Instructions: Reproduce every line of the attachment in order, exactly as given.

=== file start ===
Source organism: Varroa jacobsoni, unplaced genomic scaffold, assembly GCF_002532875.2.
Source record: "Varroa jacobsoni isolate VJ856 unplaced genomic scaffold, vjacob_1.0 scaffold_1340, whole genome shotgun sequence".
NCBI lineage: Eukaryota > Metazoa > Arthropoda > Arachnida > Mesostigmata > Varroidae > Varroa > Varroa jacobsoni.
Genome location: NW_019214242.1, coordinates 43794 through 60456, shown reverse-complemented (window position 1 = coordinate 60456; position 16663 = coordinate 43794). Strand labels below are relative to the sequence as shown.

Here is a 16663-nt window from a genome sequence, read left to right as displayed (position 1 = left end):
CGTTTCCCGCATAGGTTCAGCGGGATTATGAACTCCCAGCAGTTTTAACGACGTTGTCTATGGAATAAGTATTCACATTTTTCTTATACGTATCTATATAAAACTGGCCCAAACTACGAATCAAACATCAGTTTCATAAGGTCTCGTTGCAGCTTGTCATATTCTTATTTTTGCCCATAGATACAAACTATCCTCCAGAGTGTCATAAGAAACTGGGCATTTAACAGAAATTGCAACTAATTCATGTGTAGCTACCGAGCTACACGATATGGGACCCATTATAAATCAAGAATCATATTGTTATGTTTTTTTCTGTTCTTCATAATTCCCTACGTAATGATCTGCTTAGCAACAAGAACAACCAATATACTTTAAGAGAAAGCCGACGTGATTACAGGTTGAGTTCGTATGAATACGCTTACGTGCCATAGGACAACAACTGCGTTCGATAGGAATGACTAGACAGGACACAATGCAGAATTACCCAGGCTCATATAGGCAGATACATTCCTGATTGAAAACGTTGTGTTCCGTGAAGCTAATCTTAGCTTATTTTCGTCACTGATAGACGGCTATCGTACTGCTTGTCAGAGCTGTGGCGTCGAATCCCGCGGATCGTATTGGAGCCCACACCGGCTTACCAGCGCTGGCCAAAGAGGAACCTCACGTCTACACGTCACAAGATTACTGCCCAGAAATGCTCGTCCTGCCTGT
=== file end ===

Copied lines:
Source organism: Varroa jacobsoni, unplaced genomic scaffold, assembly GCF_002532875.2.
Source record: "Varroa jacobsoni isolate VJ856 unplaced genomic scaffold, vjacob_1.0 scaffold_1340, whole genome shotgun sequence".
NCBI lineage: Eukaryota > Metazoa > Arthropoda > Arachnida > Mesostigmata > Varroidae > Varroa > Varroa jacobsoni.
Genome location: NW_019214242.1, coordinates 43794 through 60456, shown reverse-complemented (window position 1 = coordinate 60456; position 16663 = coordinate 43794). Strand labels below are relative to the sequence as shown.

Here is a 16663-nt window from a genome sequence, read left to right as displayed (position 1 = left end):
CGTTTCCCGCATAGGTTCAGCGGGATTATGAACTCCCAGCAGTTTTAACGACGTTGTCTATGGAATAAGTATTCACATTTTTCTTATACGTATCTATATAAAACTGGCCCAAACTACGAATCAAACATCAGTTTCATAAGGTCTCGTTGCAGCTTGTCATATTCTTATTTTTGCCCATAGATACAAACTATCCTCCAGAGTGTCATAAGAAACTGGGCATTTAACAGAAATTGCAACTAATTCATGTGTAGCTACCGAGCTACACGATATGGGACCCATTATAAATCAAGAATCATATTGTTATGTTTTTTTCTGTTCTTCATAATTCCCTACGTAATGATCTGCTTAGCAACAAGAACAACCAATATACTTTAAGAGAAAGCCGACGTGATTACAGGTTGAGTTCGTATGAATACGCTTACGTGCCATAGGACAACAACTGCGTTCGATAGGAATGACTAGACAGGACACAATGCAGAATTACCCAGGCTCATATAGGCAGATACATTCCTGATTGAAAACGTTGTGTTCCGTGAAGCTAATCTTAGCTTATTTTCGTCACTGATAGACGGCTATCGTACTGCTTGTCAGAGCTGTGGCGTCGAATCCCGCGGATCGTATTGGAGCCCACACCGGCTTACCAGCGCTGGCCAAAGAGGAACCTCACGTCTACACGTCACAAGATTACTGCCCAGAAATGCTCGTCCTGCCTGT